SoldierMod.Com :: Soldier Modernisation
  SoldierMod Volume 10 - Jan 2013
Volume 10 Articles

Country flagWays and Means

Norway’s NORMANS programme is delivering a successful solution while other and better funded militaries have struggled. Why?

PDF icon Download article as PDF
The Thales-Teleplan NORMANS Light demonstrator. Photo: © AJB.
The Thales-Teleplan NORMANS Light demonstrator. Photo: © AJB.

Despite a modest defence budget and limited funds for research, Norway has been very successful in soldier modernisation with the NORMANS (NORwegian Modular Arctic Network Soldier) programme and has remained at the cutting edge of delivering practical solutions; blending off-the shelf acquisition with specific focused developments - originally begun in research organisations - for Norwegian requirements with many taking great interest in their output.

The Norwegian acquisition process uses a standard and very familiar project model, comprising concept, definition and an acquisition phase. The Norwegian structure sees portfolios established that are based on functional areas; land, naval, air and special forces and soldier systems.

Captain Vidar Engmo, Procurement Officer Network Based Defence with responsibility for soldier modernisation projects explained, “Within those project areas you have several different projects. Each project is buying a modular part of the soldier system. So you have to try to put the different components within the holistic approach. You have different project lines and you need to co-ordinate and synchronise between the different projects if you want to deliver a holistic soldier system.”

“We are a pretty small organisation and that can be both positive and negative. In many of the fields of expertise we are only one man deep. We also have some issues regarding stability in the organisation because of reorganisation. It takes time to set yourself into the life of the organisation and to be ready to make sure that the projects have progressed.”

There is currently no integration office for soldier modernisation in Norway, something that Capt. Engmo said would be valued as no single person has responsibility for that. However, the small size of the Norwegian organisation in this respect helps integration. Capt. Engmo for example, heads up five soldier projects and so naturally acquires one with the other four closely in mind. The small size of the organisation - around twenty people in the acquisition organisation for soldier systems also allows rapid consultation. That is not to say a more structured approach isn’t being produced.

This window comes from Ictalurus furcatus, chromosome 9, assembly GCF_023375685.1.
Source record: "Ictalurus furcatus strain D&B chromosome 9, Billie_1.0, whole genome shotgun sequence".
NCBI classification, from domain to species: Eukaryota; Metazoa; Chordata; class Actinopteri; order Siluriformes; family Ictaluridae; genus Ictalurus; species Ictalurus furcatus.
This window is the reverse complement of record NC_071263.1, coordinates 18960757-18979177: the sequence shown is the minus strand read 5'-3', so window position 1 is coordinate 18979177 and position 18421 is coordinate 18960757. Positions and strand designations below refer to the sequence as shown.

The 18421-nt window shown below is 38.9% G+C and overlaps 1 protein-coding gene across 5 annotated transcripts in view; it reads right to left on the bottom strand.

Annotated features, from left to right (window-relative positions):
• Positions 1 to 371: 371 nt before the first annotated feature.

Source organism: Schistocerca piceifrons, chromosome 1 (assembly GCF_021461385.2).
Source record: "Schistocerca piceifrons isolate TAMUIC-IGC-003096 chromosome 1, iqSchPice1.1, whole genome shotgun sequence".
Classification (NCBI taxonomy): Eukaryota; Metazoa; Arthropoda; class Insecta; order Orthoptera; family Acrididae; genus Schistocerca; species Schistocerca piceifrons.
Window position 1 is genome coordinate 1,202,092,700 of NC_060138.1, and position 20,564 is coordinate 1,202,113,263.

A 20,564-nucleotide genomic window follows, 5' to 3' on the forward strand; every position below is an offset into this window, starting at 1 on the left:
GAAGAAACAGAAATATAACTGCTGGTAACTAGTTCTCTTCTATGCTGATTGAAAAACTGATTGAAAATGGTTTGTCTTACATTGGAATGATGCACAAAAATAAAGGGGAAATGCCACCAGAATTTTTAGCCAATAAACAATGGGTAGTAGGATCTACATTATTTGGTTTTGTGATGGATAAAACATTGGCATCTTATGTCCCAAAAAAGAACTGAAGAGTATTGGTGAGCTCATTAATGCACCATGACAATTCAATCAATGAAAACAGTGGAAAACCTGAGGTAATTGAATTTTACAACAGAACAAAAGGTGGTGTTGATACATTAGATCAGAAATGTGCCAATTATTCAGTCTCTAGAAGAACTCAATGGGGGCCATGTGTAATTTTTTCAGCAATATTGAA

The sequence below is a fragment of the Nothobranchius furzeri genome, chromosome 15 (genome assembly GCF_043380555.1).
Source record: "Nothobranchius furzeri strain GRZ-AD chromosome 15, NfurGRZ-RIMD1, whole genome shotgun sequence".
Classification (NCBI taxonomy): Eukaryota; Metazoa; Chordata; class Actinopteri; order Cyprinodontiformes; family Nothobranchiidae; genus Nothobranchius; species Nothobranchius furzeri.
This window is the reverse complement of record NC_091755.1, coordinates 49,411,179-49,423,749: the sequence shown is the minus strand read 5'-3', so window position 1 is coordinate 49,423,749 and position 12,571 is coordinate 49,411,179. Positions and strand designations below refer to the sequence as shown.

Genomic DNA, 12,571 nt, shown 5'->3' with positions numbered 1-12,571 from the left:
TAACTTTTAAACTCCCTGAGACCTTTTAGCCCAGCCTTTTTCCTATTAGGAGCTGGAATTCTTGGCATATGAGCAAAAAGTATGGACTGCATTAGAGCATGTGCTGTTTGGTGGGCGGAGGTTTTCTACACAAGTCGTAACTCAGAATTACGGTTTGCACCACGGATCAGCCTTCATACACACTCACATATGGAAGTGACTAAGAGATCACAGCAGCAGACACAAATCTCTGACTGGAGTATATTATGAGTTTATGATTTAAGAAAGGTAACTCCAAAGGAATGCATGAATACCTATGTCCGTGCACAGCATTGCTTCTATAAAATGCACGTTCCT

Work is still going on to address improved integration in the future. Capt. Engmo said, “We have started work on a document where we would like to describe the strategies and to make a roadmap and to make it easier for new people coming into the acquisition organisation to adapt and know where you want to go.” Version 1.0 of this document is scheduled to be released in 2012.

Industry support

Industry support is key to any endeavour such as this but this involvement has to be balanced as Capt. Engmo explained, “You can have more than one industry partner and Defence works as the integrator. Of course, that demands more manpower from Defence because you have to have more control to get the product that you want because you are the integrator. You can have one industry partner and they can be the integrator but you still need to have some sort of control.”

Typical issues with partnering with industry is how many resources are demanded. Capt. Engmo said, “For us it is very important to find a way to collaborate with industry which doesn’t pull too many resources from our point of view. In that case, we need to find out the degrees of control that are needed and that basically is something that has to do with trust and how much you trust industry. If the trust is high you can let go of some of the control and if the structure is low then you have to have control. You can also have conflicting ambitions and expectation so this is very important. You have to have a good contract and to have good connection with industry. I feel that we have that in NORMANS and that is strategy for success..